Monthly Archives: March 2012

Angels of the Deep

The Pomacanthid family is arguably the most well-loved family in the marine hobby. The name is a derivation of two latin words; Pom, which means “cover” and acanthus, which means “spine”. This name is a reference to a feature shared by all members of the family; a spine on the gill cover. Sadly, many of these beautiful fish are tank busters, and many fish keepers are unable to keep them properly. The family consists of 7 genera and a total of 74 species and range in size from 5.5cm all the way to 60cm. Many hobbyists purchase members of this family as beautiful juveniles. Unfortunately, a large number of the larger angels are not nearly as attractive as adults as they are as young. There are a few exceptions to this, but generally this does hold true for the large angels. The Dwarf Angles do not suffer this same fate as most of them remain beautiful and colorful throughout their entire lifespan.

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Macro Algae – Ever Wanted a Planted Saltwater Aquarium ?

Have you ever wanted a planted salt water tank?  For the most part, that is not possible as there really are no truly salt water plants as there are for fresh water planted tanks.  But we can keep many different types of macro algae that will grow into plant like structures adding a variety of colors and looks to your tank.  You can develop your tank into a complete marine ecosystem with macro algae, and it is an inexpensive way to design a great looking tank. The below pics are a few examples:


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Reef Filtration

Reef Filtration

Though in smaller reef aquariums, the organisms in live rock and sand process Nitrate, reducing it naturally to zero. In larger reefs, that is over 90 gallons in size, with more life in, filters can help in keeping it at zero

However, there are several types of filtration that can help keeping your water quality high.

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Natural Nitrate Removal

Both fishes and corals produce waste, in fact, all the life in your marine reef does.

And that produces Nitrate. Like freshwater Nitrifying bacteria, their marine counterparts do the same thing; convert the Ammonia generated by fish urea into Nitrite, then Nitrate, which freshwater hobbyists dilute by regular partial water changes.

While mature live rock coupled with live sand can keep Nitrate quite low in smaller tanks with very few fishes, there are methods of eliminating it all together. Most test kits don’t have the resolution to detect low levels of Nitrate in marine tanks. But if one keeps reef fishes, believe me it’s there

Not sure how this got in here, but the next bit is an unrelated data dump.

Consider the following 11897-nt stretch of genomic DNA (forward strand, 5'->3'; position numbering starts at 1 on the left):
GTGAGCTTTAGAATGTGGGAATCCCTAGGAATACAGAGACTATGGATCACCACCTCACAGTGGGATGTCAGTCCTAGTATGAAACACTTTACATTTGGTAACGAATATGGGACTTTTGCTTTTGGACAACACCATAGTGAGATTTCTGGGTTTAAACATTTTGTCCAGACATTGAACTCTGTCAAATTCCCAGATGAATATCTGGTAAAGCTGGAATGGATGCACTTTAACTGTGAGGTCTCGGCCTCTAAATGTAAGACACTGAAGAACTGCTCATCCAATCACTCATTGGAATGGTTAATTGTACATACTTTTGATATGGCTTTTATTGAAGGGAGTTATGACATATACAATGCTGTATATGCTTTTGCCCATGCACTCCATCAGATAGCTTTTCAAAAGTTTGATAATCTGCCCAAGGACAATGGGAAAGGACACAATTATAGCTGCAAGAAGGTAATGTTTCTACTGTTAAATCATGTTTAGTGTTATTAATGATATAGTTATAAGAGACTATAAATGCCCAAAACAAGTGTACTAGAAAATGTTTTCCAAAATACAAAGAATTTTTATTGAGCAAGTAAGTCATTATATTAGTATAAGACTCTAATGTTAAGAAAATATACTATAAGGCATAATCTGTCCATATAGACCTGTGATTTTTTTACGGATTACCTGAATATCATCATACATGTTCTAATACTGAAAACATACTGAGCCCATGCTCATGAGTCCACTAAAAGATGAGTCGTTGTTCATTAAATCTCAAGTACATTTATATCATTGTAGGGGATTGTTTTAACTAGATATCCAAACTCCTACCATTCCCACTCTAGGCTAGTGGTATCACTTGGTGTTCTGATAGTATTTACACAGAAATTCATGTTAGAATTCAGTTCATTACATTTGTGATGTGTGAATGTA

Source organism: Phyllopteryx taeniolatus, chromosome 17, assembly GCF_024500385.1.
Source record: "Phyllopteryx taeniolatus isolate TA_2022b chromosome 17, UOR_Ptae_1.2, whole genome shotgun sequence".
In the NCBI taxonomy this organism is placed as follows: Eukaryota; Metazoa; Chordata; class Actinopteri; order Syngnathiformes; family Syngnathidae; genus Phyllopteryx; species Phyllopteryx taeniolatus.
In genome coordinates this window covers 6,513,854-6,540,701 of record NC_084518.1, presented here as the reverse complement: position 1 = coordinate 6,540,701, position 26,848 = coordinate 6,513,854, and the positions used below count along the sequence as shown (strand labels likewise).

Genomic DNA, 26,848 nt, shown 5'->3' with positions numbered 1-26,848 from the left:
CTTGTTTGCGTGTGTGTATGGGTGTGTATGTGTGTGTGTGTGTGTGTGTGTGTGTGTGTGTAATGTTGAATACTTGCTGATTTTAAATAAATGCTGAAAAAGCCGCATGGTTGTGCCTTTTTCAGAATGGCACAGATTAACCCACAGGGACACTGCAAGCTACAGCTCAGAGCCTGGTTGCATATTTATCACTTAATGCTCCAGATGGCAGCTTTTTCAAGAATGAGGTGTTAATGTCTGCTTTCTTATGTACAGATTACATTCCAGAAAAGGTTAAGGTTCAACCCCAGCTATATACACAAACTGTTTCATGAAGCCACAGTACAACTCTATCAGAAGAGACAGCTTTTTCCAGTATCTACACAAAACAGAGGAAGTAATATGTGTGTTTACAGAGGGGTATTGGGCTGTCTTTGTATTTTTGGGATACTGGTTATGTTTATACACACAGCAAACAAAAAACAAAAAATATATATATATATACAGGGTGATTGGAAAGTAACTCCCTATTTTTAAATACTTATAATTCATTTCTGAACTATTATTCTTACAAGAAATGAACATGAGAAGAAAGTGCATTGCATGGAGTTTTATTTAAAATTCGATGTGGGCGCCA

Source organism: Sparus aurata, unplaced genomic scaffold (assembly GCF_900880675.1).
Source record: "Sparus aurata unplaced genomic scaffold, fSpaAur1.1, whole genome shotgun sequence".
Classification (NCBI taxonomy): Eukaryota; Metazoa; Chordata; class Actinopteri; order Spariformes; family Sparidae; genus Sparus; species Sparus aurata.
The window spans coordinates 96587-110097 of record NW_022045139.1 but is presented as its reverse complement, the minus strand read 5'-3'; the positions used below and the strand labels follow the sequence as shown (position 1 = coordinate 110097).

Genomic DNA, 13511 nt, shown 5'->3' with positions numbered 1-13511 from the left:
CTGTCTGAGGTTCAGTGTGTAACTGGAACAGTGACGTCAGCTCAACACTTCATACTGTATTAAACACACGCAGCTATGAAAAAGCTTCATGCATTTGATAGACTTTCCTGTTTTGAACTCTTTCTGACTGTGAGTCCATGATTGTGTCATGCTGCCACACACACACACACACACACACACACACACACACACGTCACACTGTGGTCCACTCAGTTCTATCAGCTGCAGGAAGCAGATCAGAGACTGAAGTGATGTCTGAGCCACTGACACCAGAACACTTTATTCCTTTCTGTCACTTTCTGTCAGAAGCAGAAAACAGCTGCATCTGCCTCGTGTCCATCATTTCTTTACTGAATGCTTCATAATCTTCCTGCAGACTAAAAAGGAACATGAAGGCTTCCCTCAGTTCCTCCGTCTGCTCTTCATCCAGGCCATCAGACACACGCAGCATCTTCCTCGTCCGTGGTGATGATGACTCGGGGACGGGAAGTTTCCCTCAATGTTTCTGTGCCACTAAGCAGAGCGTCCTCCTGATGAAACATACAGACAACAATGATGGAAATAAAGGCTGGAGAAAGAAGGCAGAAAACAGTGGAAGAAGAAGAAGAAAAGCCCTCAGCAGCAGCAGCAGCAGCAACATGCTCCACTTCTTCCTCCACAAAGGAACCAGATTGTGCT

First, Nitrate is an atom of Nitrogen and two of Oxygen. When those Oxygen atoms are removed, what you get is Nitrogen Gas, which all air-breathing life breaths (in fact, the the air we breath is 21 percent Oxygen, 70 percent Nitrogen).

There are two prevailing methods of naturally reducing Nitrate to zero constantly. They are deep sand beds and plenums.

What makes them work is the Nitrifying bacteria that exist in low Oxygen environments which are 2 ppm Oxygen down to .02 ppm.

What those bacteria do is take those two Oxygen atoms from the Nitrate for their own use, and the result is pure Nitrogen Gas.

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Protein Skimmers

Protein Skimmers

One of the most desirable and in many cases indispensable pieces of marine equipment are Protein Skimmers.

Called foam fractioners among the science folk, skimmers have been available since the early days of the serious marine aquarium hobby.

Benefits of Protein Skimmers are many. First, their purpose is to remove dissolve organics from your tank water before they decay and cause your water quality to decline. Skimmers work by mixing air with the marine water, generating bubbles. The dissolved organics stick to the interface between the bubbles and the water. The bubbles burst at the top of the unit, and the organics fall into a collection cup there.

The skimmer cup fills with what is called the skimmate. The smell of the skimmate will bring great peace of mind that is out of your tank water. Many have to empty the skimmer cup daily, some more lightly stocked reefs every other day.

Emptying involves rinsing the cup out under a running tap, then replacing it on the unit. Also, one should clean the biofilm that forms inside the skimmer every few months, gaging the time based on the amount of biofilm, since it can hamper the skimmer’s filtering capabilities.

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RO/DI units

When putting together this write-up, I used information that I researched / collected from: Perfect Life Water, Water Filters On-line, Rocky Mountain Discus on-line, Watts Canada, and Honeywell Canada along with my personal experience.

First a little history (to skip the history part if you are not interested, just click on “continue reading” below and scroll down to the first diagram)

The osmosis process was first discovered inthe 1700s by a French Scientist whom observed water diffusing spontaneously through a pig bladder. In nature, contaminant which dissolved into water normally exists in the form of ions (commonly referred to as salt). A pig bladder  is lined with a membrane that has small enough pore sizes that will not allow the transfer of salt ions, but large enough to still allow the water molecules to pass through. This is used as a separation medium between water having two different concentration of salt.  Water will generally transfer from the least concentration side to the higher contamination side as equal concentration will give equal pressure.

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